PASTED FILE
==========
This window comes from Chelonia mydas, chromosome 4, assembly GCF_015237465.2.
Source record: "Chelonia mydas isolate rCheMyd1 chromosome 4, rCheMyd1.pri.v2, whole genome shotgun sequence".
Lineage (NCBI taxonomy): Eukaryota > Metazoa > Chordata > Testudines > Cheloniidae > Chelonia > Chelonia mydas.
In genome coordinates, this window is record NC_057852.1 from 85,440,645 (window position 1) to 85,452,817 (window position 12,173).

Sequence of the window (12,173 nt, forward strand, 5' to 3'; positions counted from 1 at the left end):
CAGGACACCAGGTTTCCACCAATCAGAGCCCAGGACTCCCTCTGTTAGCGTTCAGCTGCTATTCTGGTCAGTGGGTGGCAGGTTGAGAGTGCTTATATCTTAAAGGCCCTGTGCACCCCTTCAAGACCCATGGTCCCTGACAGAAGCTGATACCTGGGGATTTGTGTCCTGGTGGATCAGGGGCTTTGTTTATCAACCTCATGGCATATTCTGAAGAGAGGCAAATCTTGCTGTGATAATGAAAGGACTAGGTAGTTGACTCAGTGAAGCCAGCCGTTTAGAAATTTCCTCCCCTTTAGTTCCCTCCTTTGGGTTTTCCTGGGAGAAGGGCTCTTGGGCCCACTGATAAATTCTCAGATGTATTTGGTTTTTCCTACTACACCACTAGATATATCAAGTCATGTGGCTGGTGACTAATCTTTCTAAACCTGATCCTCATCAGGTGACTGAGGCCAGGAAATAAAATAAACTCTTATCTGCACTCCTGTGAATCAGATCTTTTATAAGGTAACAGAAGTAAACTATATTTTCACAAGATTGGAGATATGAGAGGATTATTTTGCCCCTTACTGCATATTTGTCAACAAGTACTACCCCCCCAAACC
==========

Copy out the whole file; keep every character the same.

This window comes from Chelonia mydas, chromosome 4, assembly GCF_015237465.2.
Source record: "Chelonia mydas isolate rCheMyd1 chromosome 4, rCheMyd1.pri.v2, whole genome shotgun sequence".
Lineage (NCBI taxonomy): Eukaryota > Metazoa > Chordata > Testudines > Cheloniidae > Chelonia > Chelonia mydas.
In genome coordinates, this window is record NC_057852.1 from 85,440,645 (window position 1) to 85,452,817 (window position 12,173).

Sequence of the window (12,173 nt, forward strand, 5' to 3'; positions counted from 1 at the left end):
CAGGACACCAGGTTTCCACCAATCAGAGCCCAGGACTCCCTCTGTTAGCGTTCAGCTGCTATTCTGGTCAGTGGGTGGCAGGTTGAGAGTGCTTATATCTTAAAGGCCCTGTGCACCCCTTCAAGACCCATGGTCCCTGACAGAAGCTGATACCTGGGGATTTGTGTCCTGGTGGATCAGGGGCTTTGTTTATCAACCTCATGGCATATTCTGAAGAGAGGCAAATCTTGCTGTGATAATGAAAGGACTAGGTAGTTGACTCAGTGAAGCCAGCCGTTTAGAAATTTCCTCCCCTTTAGTTCCCTCCTTTGGGTTTTCCTGGGAGAAGGGCTCTTGGGCCCACTGATAAATTCTCAGATGTATTTGGTTTTTCCTACTACACCACTAGATATATCAAGTCATGTGGCTGGTGACTAATCTTTCTAAACCTGATCCTCATCAGGTGACTGAGGCCAGGAAATAAAATAAACTCTTATCTGCACTCCTGTGAATCAGATCTTTTATAAGGTAACAGAAGTAAACTATATTTTCACAAGATTGGAGATATGAGAGGATTATTTTGCCCCTTACTGCATATTTGTCAACAAGTACTACCCCCCCAAACC